Friday, September 29, 2006

International Gaming: the UK

Thanks to DQ reader Andy Sellick for this report on gaming in the UK.

I live in the UK. I'm in my late twenties (too late). I spend far too much time playing computer games. My PC isn't what you might call 'grunt-tastic' (or even some other term referring to significant processing power that makes more sense) but it's good enough to run some fairly recent games at a decent level of detail.

I've also got a Playstation 2, although I'm primarily a PC gamer. My first computer was an Oric (I feel the need to establish my gaming roots/heritage at this point). So there.

Most of my wider experience of gaming (if I can use such a grand term with a straight face) comes from interacting with the members of our various church youth groups, who mainly fall into the category of early to late teens. I drag my PS2 down to the church one evening every week for them to play with. How much it is used tends to vary--sometimes they're all happier just playing football (the real kind) than mashing buttons.

I'm often surprised by what they enjoy. On the one hand, there's generally quite a lot of enthusiasm (particularly from the boys) for games featuring guns, and cars, and... well, guns. Black was deemed particularly awesome, for example, and Burnout 3 and Burnout Revenge are firm crowd pleasers. They also talk a lot about games like Halo 2, and some Star Wars games. Themes like this seem very popular.

On the other hand, 'fun' games are also popular. Eyetoy Play and Eyetoy Play 2 are consistent favourites (particularly among the girls). I've also had a couple of demo discs of variable quality games, but even the really awful ones can provide much entertainment. Jet Li's 'Rise to Honour'? Hilarious. I've played some brilliant games over the years, but nothing beats playing a really bad game that takes itself far too seriously with a couple of friends to laugh at it with (laughing at a good game is fun too - Aragorn's 'physical attack' in Return of the King performed repeatedly results in him apparently goosestepping wildly around the place - which, given the right environment, can really bring the house down. Well, maybe you had to be there).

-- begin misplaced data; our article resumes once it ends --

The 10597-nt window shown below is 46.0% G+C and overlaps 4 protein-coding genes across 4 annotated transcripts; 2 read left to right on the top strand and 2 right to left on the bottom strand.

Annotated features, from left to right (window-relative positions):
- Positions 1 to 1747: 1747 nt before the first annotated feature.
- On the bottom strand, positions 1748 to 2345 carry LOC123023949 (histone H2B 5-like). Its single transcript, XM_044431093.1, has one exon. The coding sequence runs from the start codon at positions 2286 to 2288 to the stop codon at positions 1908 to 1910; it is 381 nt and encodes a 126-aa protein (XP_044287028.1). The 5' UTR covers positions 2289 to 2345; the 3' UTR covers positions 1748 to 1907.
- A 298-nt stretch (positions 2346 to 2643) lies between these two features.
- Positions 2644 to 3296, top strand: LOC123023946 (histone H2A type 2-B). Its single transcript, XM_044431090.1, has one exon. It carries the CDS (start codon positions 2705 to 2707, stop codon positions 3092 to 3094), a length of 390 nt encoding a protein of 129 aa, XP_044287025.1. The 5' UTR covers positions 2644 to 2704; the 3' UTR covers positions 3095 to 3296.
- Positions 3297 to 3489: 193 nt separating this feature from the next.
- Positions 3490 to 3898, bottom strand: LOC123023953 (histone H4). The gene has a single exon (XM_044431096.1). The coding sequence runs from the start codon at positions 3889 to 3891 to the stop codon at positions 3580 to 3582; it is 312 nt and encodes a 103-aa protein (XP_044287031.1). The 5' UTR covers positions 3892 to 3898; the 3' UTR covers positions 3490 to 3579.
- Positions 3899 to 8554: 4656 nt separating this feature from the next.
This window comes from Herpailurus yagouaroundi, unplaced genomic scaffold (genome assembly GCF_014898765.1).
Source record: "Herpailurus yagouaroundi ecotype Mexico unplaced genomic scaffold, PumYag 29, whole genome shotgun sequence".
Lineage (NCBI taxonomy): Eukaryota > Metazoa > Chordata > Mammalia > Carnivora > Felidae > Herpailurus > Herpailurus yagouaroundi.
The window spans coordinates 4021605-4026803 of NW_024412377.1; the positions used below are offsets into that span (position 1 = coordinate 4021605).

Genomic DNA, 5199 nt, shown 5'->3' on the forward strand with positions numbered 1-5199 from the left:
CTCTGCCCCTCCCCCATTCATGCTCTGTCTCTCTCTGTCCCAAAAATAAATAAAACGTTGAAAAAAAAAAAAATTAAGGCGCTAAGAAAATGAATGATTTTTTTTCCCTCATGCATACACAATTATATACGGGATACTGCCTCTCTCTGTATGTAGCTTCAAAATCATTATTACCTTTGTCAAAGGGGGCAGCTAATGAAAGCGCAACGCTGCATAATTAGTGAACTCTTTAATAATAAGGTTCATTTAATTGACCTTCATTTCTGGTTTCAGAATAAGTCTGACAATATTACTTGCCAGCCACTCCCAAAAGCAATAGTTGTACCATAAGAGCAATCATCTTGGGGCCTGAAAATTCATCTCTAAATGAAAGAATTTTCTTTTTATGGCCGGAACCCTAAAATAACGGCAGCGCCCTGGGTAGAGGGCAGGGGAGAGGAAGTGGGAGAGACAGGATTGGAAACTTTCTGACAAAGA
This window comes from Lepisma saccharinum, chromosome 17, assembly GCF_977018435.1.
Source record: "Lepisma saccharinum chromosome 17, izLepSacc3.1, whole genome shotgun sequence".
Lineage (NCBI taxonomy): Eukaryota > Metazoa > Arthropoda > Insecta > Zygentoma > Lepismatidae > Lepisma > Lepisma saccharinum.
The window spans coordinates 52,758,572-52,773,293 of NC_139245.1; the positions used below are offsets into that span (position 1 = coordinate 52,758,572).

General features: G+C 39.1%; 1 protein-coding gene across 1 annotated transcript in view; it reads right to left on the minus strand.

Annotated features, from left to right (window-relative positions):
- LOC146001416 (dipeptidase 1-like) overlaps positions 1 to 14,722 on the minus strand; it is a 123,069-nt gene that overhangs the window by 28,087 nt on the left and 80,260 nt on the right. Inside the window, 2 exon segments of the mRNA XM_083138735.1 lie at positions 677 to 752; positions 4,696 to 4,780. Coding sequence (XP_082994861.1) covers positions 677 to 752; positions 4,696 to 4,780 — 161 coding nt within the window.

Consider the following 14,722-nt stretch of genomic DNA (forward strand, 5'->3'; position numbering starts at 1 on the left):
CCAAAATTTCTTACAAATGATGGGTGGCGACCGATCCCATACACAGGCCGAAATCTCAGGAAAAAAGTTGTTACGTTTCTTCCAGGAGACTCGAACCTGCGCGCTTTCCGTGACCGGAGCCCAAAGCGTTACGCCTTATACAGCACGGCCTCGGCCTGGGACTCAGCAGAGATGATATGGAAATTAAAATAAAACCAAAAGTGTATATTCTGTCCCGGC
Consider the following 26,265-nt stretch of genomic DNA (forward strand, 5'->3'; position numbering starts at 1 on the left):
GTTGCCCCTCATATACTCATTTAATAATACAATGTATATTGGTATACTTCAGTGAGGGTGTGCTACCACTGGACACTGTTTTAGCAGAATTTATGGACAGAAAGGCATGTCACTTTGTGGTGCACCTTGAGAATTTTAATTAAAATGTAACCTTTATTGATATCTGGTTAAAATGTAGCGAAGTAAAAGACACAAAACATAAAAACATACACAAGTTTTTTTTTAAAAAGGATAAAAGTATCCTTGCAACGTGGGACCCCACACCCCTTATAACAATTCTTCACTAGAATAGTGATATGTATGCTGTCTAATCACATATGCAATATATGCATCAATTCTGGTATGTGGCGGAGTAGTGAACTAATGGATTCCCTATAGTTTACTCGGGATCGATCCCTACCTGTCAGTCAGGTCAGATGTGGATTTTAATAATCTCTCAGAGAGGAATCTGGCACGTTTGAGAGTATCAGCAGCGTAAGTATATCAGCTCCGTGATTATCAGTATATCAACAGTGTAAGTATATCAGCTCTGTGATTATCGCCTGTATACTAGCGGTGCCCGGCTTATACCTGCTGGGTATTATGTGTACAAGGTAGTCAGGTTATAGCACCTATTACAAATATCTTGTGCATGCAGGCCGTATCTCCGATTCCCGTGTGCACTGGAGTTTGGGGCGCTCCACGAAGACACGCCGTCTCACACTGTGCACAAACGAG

The common theme that I think makes a game work in all these situations is how easy it is to get into. If I can just pass a kid a controller and explain which buttons to press in a couple of seconds, you're onto a winner. James Bond (Everything or Nothing) was initially wildly popular (guns and multiplayer! Whoo!) but has laid unplayed ever since it turned out that all of the commands for successfully playing the game (hugging up against walls and targeting enemies round the corner, and more) were far too complicated. They just want to shoot things, not think about it too much.

As for me, I'll pretty much play anything once, but I like a good 3D RTS, or a 3D shooter with enough novel features to make it worth the time (Jedi Knight's force powers, for example). Actually, that little aside pretty much sums up what will cause a game to appeal to me - novelty. Most of the games that have really captured my attention - Gish, Armagetron, Half life 2, Gtetrinet, Tower Defence, Starcraft, Carmageddon (to name but a few) - have either been unique or stood as a fresh perspective on an existing genre.

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